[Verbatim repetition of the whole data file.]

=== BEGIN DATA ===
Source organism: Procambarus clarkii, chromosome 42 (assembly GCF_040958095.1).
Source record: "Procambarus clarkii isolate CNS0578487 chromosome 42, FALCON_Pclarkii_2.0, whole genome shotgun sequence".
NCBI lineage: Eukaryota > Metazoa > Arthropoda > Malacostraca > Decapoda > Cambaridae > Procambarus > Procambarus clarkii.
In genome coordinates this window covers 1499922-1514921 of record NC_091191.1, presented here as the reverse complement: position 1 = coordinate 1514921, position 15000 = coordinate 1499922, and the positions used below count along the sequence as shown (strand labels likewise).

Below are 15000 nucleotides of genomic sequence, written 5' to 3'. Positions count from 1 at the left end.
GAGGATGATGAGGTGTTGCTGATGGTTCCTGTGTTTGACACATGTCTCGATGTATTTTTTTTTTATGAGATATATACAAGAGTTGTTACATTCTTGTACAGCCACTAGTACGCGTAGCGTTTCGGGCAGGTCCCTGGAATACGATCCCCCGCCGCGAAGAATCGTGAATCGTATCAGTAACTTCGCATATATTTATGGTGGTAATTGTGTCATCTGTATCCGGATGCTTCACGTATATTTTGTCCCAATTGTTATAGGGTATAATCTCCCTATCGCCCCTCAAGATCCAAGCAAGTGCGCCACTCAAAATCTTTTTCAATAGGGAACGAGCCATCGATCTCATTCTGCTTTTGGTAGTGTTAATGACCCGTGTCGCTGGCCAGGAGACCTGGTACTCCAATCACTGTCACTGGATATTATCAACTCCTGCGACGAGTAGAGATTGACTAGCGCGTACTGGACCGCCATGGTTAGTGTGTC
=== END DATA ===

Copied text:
Source organism: Procambarus clarkii, chromosome 42 (assembly GCF_040958095.1).
Source record: "Procambarus clarkii isolate CNS0578487 chromosome 42, FALCON_Pclarkii_2.0, whole genome shotgun sequence".
NCBI lineage: Eukaryota > Metazoa > Arthropoda > Malacostraca > Decapoda > Cambaridae > Procambarus > Procambarus clarkii.
In genome coordinates this window covers 1499922-1514921 of record NC_091191.1, presented here as the reverse complement: position 1 = coordinate 1514921, position 15000 = coordinate 1499922, and the positions used below count along the sequence as shown (strand labels likewise).

Below are 15000 nucleotides of genomic sequence, written 5' to 3'. Positions count from 1 at the left end.
GAGGATGATGAGGTGTTGCTGATGGTTCCTGTGTTTGACACATGTCTCGATGTATTTTTTTTTTATGAGATATATACAAGAGTTGTTACATTCTTGTACAGCCACTAGTACGCGTAGCGTTTCGGGCAGGTCCCTGGAATACGATCCCCCGCCGCGAAGAATCGTGAATCGTATCAGTAACTTCGCATATATTTATGGTGGTAATTGTGTCATCTGTATCCGGATGCTTCACGTATATTTTGTCCCAATTGTTATAGGGTATAATCTCCCTATCGCCCCTCAAGATCCAAGCAAGTGCGCCACTCAAAATCTTTTTCAATAGGGAACGAGCCATCGATCTCATTCTGCTTTTGGTAGTGTTAATGACCCGTGTCGCTGGCCAGGAGACCTGGTACTCCAATCACTGTCACTGGATATTATCAACTCCTGCGACGAGTAGAGATTGACTAGCGCGTACTGGACCGCCATGGTTAGTGTGTC